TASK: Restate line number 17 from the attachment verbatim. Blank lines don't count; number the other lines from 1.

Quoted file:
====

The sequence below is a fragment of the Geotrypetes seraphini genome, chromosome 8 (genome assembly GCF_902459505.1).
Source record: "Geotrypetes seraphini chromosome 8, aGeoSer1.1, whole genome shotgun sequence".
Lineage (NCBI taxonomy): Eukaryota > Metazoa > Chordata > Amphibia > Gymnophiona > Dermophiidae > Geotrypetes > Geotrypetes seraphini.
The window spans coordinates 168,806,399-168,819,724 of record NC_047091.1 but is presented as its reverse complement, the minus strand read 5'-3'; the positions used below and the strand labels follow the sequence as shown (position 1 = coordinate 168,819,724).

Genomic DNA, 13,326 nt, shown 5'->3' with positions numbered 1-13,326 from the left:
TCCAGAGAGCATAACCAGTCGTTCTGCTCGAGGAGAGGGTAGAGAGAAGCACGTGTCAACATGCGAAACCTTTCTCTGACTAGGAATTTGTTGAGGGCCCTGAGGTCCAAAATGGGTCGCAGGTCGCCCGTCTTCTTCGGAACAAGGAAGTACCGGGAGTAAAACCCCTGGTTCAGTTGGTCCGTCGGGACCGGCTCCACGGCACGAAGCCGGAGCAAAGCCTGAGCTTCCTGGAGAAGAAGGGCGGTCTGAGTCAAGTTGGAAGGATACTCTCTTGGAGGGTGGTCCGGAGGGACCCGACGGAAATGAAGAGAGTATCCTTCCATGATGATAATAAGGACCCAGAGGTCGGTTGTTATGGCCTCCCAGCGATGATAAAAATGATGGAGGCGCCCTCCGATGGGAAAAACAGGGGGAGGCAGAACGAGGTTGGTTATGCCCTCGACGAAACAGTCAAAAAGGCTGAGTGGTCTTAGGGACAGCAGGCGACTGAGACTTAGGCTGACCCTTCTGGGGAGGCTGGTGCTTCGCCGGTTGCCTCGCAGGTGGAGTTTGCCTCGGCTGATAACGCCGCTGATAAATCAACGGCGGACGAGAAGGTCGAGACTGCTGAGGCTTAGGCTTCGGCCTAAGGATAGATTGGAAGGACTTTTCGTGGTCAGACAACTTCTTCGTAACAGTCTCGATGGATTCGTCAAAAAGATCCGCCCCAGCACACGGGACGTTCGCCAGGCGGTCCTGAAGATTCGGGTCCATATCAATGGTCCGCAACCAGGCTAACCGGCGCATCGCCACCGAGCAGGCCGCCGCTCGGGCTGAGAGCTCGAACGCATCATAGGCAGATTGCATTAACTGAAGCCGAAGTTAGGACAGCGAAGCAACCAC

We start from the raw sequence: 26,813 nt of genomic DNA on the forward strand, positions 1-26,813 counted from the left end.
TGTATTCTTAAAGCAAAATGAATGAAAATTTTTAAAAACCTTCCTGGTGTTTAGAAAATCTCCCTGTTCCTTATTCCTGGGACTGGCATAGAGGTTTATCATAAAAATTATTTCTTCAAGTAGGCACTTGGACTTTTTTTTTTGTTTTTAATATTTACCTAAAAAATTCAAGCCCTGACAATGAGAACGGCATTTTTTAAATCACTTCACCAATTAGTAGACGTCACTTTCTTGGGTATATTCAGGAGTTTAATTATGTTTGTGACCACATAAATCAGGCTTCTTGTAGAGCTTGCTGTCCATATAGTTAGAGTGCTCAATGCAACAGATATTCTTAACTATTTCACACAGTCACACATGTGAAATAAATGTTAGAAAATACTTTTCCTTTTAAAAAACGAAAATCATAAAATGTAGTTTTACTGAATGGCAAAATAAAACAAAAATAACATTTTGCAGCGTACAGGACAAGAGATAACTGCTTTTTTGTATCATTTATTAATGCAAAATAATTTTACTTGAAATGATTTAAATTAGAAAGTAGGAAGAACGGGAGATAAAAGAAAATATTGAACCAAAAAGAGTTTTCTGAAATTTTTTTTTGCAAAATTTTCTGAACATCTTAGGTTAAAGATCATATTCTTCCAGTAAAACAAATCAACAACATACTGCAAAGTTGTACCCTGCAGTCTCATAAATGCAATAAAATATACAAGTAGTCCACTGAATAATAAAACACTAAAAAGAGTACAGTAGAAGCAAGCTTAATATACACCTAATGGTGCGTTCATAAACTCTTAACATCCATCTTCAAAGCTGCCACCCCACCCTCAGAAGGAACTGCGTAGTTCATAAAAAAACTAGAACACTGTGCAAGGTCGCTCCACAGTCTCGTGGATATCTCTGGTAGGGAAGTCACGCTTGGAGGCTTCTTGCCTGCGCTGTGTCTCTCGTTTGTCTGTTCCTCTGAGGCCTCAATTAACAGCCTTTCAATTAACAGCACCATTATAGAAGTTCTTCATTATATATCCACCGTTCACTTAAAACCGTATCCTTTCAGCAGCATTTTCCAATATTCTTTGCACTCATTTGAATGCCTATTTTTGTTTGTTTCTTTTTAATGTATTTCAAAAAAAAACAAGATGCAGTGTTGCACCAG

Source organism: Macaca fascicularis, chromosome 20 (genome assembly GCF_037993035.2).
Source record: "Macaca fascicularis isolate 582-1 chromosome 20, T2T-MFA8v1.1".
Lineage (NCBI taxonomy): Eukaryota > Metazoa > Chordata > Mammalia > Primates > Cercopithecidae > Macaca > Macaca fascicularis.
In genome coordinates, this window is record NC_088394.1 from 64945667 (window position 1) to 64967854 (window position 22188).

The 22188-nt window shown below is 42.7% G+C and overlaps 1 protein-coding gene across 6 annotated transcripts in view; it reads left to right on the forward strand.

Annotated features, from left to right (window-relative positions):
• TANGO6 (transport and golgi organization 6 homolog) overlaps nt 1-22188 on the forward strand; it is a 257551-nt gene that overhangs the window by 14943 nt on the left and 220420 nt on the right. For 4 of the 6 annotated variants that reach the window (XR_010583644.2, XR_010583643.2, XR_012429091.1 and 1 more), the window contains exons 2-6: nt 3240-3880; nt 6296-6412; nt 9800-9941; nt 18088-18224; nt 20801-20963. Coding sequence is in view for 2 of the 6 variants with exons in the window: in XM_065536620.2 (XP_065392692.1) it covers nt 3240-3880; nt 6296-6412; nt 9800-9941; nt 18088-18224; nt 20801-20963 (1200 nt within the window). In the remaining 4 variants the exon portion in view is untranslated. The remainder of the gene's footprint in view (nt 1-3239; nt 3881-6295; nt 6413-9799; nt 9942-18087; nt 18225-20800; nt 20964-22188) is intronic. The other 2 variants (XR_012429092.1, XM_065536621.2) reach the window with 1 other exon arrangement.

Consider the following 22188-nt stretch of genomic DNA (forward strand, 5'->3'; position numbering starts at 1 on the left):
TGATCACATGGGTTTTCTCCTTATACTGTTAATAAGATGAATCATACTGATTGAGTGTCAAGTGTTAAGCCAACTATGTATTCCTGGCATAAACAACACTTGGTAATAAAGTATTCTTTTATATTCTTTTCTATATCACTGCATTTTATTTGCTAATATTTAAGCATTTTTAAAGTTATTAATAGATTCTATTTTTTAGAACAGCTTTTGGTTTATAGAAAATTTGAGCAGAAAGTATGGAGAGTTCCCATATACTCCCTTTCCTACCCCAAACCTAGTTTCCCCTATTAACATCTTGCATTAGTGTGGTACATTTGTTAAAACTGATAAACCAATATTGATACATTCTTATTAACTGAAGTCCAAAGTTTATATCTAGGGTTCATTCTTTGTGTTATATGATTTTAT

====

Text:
TGATCACATGGGTTTTCTCCTTATACTGTTAATAAGATGAATCATACTGATTGAGTGTCAAGTGTTAAGCCAACTATGTATTCCTGGCATAAACAACACTTGGTAATAAAGTATTCTTTTATATTCTTTTCTATATCACTGCATTTTATTTGCTAATATTTAAGCATTTTTAAAGTTATTAATAGATTCTATTTTTTAGAACAGCTTTTGGTTTATAGAAAATTTGAGCAGAAAGTATGGAGAGTTCCCATATACTCCCTTTCCTACCCCAAACCTAGTTTCCCCTATTAACATCTTGCATTAGTGTGGTACATTTGTTAAAACTGATAAACCAATATTGATACATTCTTATTAACTGAAGTCCAAAGTTTATATCTAGGGTTCATTCTTTGTGTTATATGATTTTAT